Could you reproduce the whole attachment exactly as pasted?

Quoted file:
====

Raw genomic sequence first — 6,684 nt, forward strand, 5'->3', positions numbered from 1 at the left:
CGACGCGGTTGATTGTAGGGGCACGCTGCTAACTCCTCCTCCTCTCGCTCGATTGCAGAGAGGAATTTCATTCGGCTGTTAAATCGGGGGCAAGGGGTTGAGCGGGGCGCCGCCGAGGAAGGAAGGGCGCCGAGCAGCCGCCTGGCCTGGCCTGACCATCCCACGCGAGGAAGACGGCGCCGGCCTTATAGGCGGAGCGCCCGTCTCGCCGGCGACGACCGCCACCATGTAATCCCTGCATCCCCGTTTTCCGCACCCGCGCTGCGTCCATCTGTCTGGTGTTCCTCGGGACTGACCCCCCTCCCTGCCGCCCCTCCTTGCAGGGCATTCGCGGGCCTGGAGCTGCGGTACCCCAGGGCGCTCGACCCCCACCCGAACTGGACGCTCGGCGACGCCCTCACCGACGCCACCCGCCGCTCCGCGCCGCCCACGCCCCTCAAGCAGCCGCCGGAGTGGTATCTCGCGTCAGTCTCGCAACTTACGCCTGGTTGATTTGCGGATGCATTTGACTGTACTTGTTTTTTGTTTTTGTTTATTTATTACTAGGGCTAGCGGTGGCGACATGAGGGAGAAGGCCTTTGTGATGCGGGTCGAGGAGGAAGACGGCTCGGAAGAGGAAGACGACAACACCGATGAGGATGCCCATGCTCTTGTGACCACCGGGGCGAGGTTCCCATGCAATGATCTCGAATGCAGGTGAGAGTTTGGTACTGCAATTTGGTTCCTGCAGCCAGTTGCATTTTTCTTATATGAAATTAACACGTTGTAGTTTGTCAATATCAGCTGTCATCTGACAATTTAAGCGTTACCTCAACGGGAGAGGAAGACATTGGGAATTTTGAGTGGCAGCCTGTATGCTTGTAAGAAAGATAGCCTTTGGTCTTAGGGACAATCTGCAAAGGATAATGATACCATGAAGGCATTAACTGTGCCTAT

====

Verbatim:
Raw genomic sequence first — 6,684 nt, forward strand, 5'->3', positions numbered from 1 at the left:
CGACGCGGTTGATTGTAGGGGCACGCTGCTAACTCCTCCTCCTCTCGCTCGATTGCAGAGAGGAATTTCATTCGGCTGTTAAATCGGGGGCAAGGGGTTGAGCGGGGCGCCGCCGAGGAAGGAAGGGCGCCGAGCAGCCGCCTGGCCTGGCCTGACCATCCCACGCGAGGAAGACGGCGCCGGCCTTATAGGCGGAGCGCCCGTCTCGCCGGCGACGACCGCCACCATGTAATCCCTGCATCCCCGTTTTCCGCACCCGCGCTGCGTCCATCTGTCTGGTGTTCCTCGGGACTGACCCCCCTCCCTGCCGCCCCTCCTTGCAGGGCATTCGCGGGCCTGGAGCTGCGGTACCCCAGGGCGCTCGACCCCCACCCGAACTGGACGCTCGGCGACGCCCTCACCGACGCCACCCGCCGCTCCGCGCCGCCCACGCCCCTCAAGCAGCCGCCGGAGTGGTATCTCGCGTCAGTCTCGCAACTTACGCCTGGTTGATTTGCGGATGCATTTGACTGTACTTGTTTTTTGTTTTTGTTTATTTATTACTAGGGCTAGCGGTGGCGACATGAGGGAGAAGGCCTTTGTGATGCGGGTCGAGGAGGAAGACGGCTCGGAAGAGGAAGACGACAACACCGATGAGGATGCCCATGCTCTTGTGACCACCGGGGCGAGGTTCCCATGCAATGATCTCGAATGCAGGTGAGAGTTTGGTACTGCAATTTGGTTCCTGCAGCCAGTTGCATTTTTCTTATATGAAATTAACACGTTGTAGTTTGTCAATATCAGCTGTCATCTGACAATTTAAGCGTTACCTCAACGGGAGAGGAAGACATTGGGAATTTTGAGTGGCAGCCTGTATGCTTGTAAGAAAGATAGCCTTTGGTCTTAGGGACAATCTGCAAAGGATAATGATACCATGAAGGCATTAACTGTGCCTAT